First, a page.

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McConnell blocks House bills to reopen government
Senate Majority Leader Mitch McConnell (R-Ky.) on Thursday blocked two House-passed funding bills that would reopen the federal government.
Sens. Chris Van Hollen (D-Md.) and Ben Cardin (D-Md.), surrounded by roughly two dozen of their Senate Democratic colleagues, tried to get consent to bring up a bill that would fund the Department of Homeland Security (DHS) through Feb. 8, as well as a separate package that would fund the remaining agencies without current-year appropriations through Sept. 30.
But McConnell objected, arguing they would be "show votes" and saying that he and Minority Leader Charles Schumer (D-N.Y.) made an "explicit commitment" to avoid such votes.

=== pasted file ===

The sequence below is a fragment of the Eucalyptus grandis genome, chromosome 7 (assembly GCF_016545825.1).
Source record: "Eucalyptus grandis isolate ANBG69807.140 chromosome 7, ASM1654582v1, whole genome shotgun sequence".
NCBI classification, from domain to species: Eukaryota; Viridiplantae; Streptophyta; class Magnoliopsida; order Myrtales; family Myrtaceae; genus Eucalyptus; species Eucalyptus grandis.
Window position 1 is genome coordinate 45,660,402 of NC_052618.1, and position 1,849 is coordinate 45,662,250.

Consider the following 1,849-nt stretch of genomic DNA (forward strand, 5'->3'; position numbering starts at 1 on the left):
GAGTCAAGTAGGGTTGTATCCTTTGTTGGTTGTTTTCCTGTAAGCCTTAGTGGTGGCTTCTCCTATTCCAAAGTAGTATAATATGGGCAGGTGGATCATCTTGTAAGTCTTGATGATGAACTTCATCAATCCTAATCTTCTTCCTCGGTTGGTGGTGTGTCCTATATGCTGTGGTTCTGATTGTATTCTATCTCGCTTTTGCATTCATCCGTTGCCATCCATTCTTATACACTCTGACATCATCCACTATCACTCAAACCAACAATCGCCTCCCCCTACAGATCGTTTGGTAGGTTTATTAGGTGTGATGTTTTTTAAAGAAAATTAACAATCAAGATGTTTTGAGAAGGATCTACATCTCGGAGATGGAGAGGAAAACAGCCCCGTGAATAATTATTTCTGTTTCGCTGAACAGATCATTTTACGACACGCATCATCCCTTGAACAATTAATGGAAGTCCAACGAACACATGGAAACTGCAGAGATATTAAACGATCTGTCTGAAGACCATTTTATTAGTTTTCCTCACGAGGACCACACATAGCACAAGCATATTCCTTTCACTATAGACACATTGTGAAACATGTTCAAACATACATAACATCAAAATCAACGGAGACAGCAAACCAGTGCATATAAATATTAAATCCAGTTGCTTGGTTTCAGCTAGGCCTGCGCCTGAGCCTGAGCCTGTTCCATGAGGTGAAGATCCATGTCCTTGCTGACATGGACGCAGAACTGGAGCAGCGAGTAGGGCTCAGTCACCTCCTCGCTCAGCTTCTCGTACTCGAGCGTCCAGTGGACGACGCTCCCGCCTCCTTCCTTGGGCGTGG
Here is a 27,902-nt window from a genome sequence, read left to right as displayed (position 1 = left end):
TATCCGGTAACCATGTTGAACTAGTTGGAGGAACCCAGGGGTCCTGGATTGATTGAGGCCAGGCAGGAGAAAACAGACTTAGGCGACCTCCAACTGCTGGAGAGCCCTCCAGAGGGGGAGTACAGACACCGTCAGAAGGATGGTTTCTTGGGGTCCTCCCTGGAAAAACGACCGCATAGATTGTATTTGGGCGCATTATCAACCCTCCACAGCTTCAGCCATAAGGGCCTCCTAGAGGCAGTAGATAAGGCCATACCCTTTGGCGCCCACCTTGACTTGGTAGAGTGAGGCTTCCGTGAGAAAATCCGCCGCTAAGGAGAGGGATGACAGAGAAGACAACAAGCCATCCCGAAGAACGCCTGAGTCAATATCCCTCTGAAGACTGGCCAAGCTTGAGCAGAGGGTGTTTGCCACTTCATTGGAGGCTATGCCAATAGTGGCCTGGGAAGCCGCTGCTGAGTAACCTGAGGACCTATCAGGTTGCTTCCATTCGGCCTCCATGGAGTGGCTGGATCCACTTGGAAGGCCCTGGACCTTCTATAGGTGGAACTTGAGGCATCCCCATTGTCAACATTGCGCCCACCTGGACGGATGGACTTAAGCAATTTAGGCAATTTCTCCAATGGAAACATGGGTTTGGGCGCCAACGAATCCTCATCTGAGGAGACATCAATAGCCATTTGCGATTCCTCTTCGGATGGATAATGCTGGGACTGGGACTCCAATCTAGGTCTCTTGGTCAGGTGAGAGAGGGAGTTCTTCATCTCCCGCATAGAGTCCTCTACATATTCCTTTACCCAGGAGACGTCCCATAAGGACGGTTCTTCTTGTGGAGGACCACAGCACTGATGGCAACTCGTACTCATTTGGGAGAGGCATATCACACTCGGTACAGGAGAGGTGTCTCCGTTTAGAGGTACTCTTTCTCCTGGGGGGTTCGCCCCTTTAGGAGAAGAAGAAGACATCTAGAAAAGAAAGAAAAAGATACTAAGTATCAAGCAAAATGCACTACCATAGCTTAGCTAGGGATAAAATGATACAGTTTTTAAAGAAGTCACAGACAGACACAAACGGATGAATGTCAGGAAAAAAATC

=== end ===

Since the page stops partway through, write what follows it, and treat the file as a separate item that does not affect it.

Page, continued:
"The last thing we need to do right now is trade pointless - absolutely pointless - show votes back and forth across the aisle," McConnell said.
Under Senate rules, any senator can try to force a vote or pass a bill, but any one senator can block them.
The attempt by Democrats to pass the House bills comes as the partial government shutdown, which is impacting roughly a quarter of the federal government and is in its 20th day, is poised to break a record this weekend as the longest shutdown ever.
Talks between congressional leadership and President Trump appear to have derailed, with Trump walking out of a White House meeting on Wednesday.
McConnell has pledged that he will not bring up a bill that Trump doesn't support.